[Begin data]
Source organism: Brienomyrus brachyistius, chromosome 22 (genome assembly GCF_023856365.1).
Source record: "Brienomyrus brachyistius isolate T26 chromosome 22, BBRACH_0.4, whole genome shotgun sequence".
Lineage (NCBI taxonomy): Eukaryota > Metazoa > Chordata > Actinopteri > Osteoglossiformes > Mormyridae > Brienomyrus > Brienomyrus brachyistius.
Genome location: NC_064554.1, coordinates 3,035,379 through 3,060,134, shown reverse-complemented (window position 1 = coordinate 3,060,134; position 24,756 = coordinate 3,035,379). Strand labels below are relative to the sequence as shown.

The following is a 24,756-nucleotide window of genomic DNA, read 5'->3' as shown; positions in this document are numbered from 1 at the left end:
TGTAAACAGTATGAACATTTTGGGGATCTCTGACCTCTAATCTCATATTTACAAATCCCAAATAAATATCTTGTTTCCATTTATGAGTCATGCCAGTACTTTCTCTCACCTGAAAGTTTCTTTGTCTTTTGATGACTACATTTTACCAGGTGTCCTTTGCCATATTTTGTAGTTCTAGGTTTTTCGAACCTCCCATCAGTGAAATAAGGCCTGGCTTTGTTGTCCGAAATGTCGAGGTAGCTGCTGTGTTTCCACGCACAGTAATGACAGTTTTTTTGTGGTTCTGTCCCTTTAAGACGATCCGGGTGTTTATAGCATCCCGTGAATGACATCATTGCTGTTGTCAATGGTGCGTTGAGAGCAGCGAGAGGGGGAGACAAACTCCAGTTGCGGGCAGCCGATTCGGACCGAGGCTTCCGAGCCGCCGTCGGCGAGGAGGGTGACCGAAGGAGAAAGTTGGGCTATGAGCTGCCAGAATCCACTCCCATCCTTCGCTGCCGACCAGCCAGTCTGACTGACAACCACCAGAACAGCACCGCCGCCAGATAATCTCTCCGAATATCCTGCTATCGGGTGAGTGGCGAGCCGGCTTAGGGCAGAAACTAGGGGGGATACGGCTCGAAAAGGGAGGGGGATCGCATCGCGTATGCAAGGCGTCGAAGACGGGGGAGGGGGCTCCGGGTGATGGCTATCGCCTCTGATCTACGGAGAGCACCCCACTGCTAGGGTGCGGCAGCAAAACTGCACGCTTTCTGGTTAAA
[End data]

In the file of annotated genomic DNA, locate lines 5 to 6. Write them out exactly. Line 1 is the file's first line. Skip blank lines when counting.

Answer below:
The following is a 24,756-nucleotide window of genomic DNA, read 5'->3' as shown; positions in this document are numbered from 1 at the left end:
TGTAAACAGTATGAACATTTTGGGGATCTCTGACCTCTAATCTCATATTTACAAATCCCAAATAAATATCTTGTTTCCATTTATGAGTCATGCCAGTACTTTCTCTCACCTGAAAGTTTCTTTGTCTTTTGATGACTACATTTTACCAGGTGTCCTTTGCCATATTTTGTAGTTCTAGGTTTTTCGAACCTCCCATCAGTGAAATAAGGCCTGGCTTTGTTGTCCGAAATGTCGAGGTAGCTGCTGTGTTTCCACGCACAGTAATGACAGTTTTTTTGTGGTTCTGTCCCTTTAAGACGATCCGGGTGTTTATAGCATCCCGTGAATGACATCATTGCTGTTGTCAATGGTGCGTTGAGAGCAGCGAGAGGGGGAGACAAACTCCAGTTGCGGGCAGCCGATTCGGACCGAGGCTTCCGAGCCGCCGTCGGCGAGGAGGGTGACCGAAGGAGAAAGTTGGGCTATGAGCTGCCAGAATCCACTCCCATCCTTCGCTGCCGACCAGCCAGTCTGACTGACAACCACCAGAACAGCACCGCCGCCAGATAATCTCTCCGAATATCCTGCTATCGGGTGAGTGGCGAGCCGGCTTAGGGCAGAAACTAGGGGGGATACGGCTCGAAAAGGGAGGGGGATCGCATCGCGTATGCAAGGCGTCGAAGACGGGGGAGGGGGCTCCGGGTGATGGCTATCGCCTCTGATCTACGGAGAGCACCCCACTGCTAGGGTGCGGCAGCAAAACTGCACGCTTTCTGGTTAAA